John Alexander Scott Coutts (or JASC as the author refers to him) was born in 1902 in Singapore, the youngest of four children of William Scott and Edith Ann Spreckley Coutts. His father, wanting to go into business for himself moved the family to St. Albans, Hertfordshire, a northwest suburb of London in June 1903. As a very young child Coutts was drawn to a particular type of children’s fantasy literature called “Fairy Books,” where he developed an attraction for “damsels in distress” and the want to rescue these damsels. At around this time he also showed a talent for drawing.
To quote the author:
At about the age of puberty he became aware of another attraction—for women in high heeled shoes—which had a strong sexual connotation for him. In his fantasies John wanted these women in high-heels to be tied-up (in order to rescue them?).
In September of 1921 Coutts entered Sandhurst (the Royal Military Academy), graduating in 1923 with a commission as Second Lieutenant and joined the Royal Scots regiment. In 1925 he married Eveline Stella Frances Fisher, a nightclub hostess who he decided needed “rescuing.” They were married without the required permission of his regiment and against his the wishes of his father (who cut him off), so he moved to Australia in late 1925 or early 1926. The marriage disintegrated soon after. One day in 1934 Coutts stumbled upon McNaught’s, a shoe store on King Street that had a sideline catering to shoe fetishists. He also discovered in that establishment the existence of a weekly British magazine called London Life.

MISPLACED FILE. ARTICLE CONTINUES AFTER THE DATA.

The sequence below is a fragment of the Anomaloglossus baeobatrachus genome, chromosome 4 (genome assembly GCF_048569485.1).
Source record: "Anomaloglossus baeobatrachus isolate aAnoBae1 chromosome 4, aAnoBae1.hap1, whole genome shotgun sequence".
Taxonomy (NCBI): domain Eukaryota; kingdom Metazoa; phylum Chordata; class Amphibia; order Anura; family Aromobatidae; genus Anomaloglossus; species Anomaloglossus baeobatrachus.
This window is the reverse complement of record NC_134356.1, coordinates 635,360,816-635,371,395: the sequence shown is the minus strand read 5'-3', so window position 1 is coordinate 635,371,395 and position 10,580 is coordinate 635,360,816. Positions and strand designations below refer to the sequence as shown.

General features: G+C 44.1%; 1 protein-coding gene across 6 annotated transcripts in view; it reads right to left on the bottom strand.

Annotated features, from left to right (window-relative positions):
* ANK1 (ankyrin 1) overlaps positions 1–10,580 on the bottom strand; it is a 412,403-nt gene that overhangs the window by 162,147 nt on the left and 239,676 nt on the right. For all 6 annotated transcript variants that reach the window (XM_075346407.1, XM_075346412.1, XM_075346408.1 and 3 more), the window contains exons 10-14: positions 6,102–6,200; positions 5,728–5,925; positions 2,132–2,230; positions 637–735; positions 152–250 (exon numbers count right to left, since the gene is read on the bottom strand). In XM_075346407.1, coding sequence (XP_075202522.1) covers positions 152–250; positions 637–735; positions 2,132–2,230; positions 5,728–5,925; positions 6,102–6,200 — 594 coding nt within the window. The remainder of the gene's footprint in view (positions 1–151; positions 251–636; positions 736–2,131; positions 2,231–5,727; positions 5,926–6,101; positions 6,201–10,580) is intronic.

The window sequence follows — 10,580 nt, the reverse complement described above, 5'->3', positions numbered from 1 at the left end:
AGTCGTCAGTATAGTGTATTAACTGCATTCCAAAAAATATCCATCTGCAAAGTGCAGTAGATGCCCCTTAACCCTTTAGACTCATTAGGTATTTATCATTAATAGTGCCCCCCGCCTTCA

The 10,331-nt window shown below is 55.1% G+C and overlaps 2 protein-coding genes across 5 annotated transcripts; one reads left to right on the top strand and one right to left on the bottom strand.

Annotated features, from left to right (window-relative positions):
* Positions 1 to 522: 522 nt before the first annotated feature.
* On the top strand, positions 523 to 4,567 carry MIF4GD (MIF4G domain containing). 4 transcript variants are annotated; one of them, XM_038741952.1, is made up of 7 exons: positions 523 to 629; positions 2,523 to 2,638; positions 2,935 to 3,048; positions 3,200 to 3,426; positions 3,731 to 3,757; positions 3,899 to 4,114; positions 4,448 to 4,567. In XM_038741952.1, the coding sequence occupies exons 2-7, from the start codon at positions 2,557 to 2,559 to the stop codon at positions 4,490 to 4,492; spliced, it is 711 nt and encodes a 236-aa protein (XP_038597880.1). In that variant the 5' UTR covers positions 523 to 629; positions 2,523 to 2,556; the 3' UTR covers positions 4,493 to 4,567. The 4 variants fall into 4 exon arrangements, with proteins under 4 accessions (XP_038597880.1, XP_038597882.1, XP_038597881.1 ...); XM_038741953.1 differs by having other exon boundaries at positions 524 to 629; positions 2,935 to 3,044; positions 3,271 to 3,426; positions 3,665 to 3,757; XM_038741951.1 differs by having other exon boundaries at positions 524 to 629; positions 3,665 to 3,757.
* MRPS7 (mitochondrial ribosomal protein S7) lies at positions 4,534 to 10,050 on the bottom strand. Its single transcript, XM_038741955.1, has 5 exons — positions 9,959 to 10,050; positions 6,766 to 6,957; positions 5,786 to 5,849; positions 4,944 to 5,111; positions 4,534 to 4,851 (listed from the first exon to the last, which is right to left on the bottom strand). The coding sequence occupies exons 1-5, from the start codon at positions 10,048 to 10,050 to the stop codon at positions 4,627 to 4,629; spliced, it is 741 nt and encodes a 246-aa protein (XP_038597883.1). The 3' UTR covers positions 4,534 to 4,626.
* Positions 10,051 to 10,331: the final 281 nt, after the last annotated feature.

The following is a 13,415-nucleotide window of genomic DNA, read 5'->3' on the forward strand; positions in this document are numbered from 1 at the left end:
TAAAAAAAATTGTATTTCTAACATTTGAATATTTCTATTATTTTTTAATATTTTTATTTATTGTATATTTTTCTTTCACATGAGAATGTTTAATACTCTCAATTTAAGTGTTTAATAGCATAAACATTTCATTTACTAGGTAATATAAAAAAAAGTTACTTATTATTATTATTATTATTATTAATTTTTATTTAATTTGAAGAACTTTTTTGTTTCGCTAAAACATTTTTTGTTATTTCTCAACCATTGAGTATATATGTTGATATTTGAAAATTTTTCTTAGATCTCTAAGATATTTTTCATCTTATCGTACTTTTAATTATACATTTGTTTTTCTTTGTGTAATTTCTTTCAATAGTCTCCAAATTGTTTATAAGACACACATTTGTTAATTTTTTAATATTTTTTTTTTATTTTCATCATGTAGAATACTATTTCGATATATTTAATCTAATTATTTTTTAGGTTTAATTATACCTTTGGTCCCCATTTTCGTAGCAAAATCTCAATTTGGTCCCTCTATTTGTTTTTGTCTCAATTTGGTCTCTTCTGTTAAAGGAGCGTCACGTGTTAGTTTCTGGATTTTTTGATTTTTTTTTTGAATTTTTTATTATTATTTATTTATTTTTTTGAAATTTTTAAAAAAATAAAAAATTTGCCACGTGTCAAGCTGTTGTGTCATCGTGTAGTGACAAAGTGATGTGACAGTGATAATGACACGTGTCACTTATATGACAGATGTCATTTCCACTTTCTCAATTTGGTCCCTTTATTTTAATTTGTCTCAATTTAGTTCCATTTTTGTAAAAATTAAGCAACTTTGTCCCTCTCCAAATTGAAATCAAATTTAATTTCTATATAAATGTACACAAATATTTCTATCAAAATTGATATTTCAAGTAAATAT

London Life was, as Rund puts it:
...a weekly British magazine that openly dealt with a range of fetishes, but in a conservative manner that would seem quaint by today’s (lack of) standards. Suddenly John Coutts realized that he was NOT alone!
At this point he was introduced to a locally based organization for shoe fetishists, possibly called “The High-Heel Club,” run by a retired ship’s captain who went by the name “Achilles.” He then met Holly Anna Faram around 1934, a woman that shared his his interests in bondage & high heels. She became his first model, and his second wife.
“Coutts was frustrated by the refusal of London Life to print any of his letters on the subject of bondage and arrived at the conclusion–in 1936 or ‘37–that he could produce a superior and more liberal publication, which in 1946 would come to called Bizarre.